Whether or not a broken or damaged oven will be covered under your insurance policy depends on the coverage you have and how it became broken.
A broken or damaged oven is an inconvenience, to say the least — not to mention, the microwave just doesn’t do your cooking justice.
If your oven becomes damaged or suddenly stops working, the question is, will your home insurance cover it or will you be left paying out of pocket?
Like the answer to 99% of general insurance questions, the answer is, it depends! Here’s everything you need to know about potential coverage if your oven is damaged or broken.
Does homeowners insurance cover a broken or damaged oven?
In rare cases, yes. In most cases, no.
The best way to check if your oven is covered is by checking your coverage overview. It will detail the listed perils and general exclusions of your policy. If your oven was broken by one of the listed perils, you will be covered.
However, if it isn’t listed, and you don’t have additional equipment breakdown coverage, you will likely have to cover the cost of your broken or damaged oven out of pocket.
Examples of when a homeowners insurance policy will cover a damaged or broken oven
It’s important to keep in mind that the covered perils in the standard home insurance policy are usually limited to unpredictable and unavoidable occurrences, like inclement weather, fires, or criminal activity.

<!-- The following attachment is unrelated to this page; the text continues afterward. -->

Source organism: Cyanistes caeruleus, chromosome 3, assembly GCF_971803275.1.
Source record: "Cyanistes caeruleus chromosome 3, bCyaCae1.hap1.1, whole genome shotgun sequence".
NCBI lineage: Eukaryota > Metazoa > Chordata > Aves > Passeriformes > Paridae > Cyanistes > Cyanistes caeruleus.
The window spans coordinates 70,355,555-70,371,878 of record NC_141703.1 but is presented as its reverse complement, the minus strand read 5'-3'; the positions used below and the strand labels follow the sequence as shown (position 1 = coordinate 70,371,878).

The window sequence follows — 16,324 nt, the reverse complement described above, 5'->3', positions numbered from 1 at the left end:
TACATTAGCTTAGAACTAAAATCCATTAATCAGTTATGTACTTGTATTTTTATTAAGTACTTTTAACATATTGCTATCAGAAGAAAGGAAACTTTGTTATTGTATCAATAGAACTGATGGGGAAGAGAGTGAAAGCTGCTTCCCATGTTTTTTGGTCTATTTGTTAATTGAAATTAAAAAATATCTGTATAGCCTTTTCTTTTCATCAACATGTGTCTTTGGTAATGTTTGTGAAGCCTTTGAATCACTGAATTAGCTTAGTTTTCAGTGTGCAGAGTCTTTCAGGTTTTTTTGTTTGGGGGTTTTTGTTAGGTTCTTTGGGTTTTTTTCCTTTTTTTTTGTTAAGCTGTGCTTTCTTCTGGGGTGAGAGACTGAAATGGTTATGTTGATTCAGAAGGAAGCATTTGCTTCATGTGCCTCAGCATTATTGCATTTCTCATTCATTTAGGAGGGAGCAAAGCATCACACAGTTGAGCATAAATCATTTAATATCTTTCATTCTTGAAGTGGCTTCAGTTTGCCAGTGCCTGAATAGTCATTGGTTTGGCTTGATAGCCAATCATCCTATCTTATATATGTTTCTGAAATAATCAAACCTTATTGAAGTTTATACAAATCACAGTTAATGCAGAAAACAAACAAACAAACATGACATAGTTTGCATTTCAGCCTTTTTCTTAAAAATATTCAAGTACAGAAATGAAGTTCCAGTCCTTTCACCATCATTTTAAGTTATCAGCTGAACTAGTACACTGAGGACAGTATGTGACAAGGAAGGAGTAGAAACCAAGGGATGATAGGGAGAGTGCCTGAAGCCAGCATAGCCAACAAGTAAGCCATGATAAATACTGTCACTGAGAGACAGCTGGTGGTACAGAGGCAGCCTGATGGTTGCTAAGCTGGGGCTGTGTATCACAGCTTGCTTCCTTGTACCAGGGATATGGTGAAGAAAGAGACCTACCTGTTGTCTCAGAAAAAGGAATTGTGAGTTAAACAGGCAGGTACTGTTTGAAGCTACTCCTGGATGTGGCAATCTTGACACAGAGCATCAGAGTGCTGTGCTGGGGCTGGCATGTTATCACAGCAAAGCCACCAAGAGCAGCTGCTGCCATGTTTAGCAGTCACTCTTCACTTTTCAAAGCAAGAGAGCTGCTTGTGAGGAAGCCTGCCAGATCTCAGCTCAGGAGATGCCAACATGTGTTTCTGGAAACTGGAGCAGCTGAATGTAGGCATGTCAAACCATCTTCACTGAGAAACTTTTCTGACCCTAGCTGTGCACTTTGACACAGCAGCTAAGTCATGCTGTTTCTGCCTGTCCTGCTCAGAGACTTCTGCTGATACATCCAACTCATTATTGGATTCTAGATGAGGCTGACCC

Lightning, for example, is covered in most homeowners insurance policies. If your home was struck by lightning and it fried your electrical system, which damaged your oven, your home insurance would likely pay for the repair or replacement.
Examples of when a homeowners insurance policy will not cover a damaged or broken oven
However, most ovens don’t experience death by lightning. Most ovens just get old and stop working, which is a result of general wear and tear. Unless you’ve invested in home repair insurance, your home insurance policy will not cover any damages due to wear and tear. Even if your oven is relatively new and it just stops working, it will not be covered under your home insurance.
Appliances fall under personal property insurance because they are not foundational parts of your home. Therefore, if you want additional insurance for your appliances, you should consider purchasing a home warranty. A home warranty contract covers your appliances or home systems, like air conditioning, garbage disposal, and your hot water heater if they break or suddenly stop working.
Don’t forget to look over your manufacturer’s warranty when your appliance needs repair. Your appliance may still fall within its coverage period.
If your oven breaks, your homeowners insurance plan isn’t likely the place to look for assistance, but that doesn’t mean you’re out of options! A home warranty company or a manufacturer’s warranty may be the key to getting your oven replaced or repaired.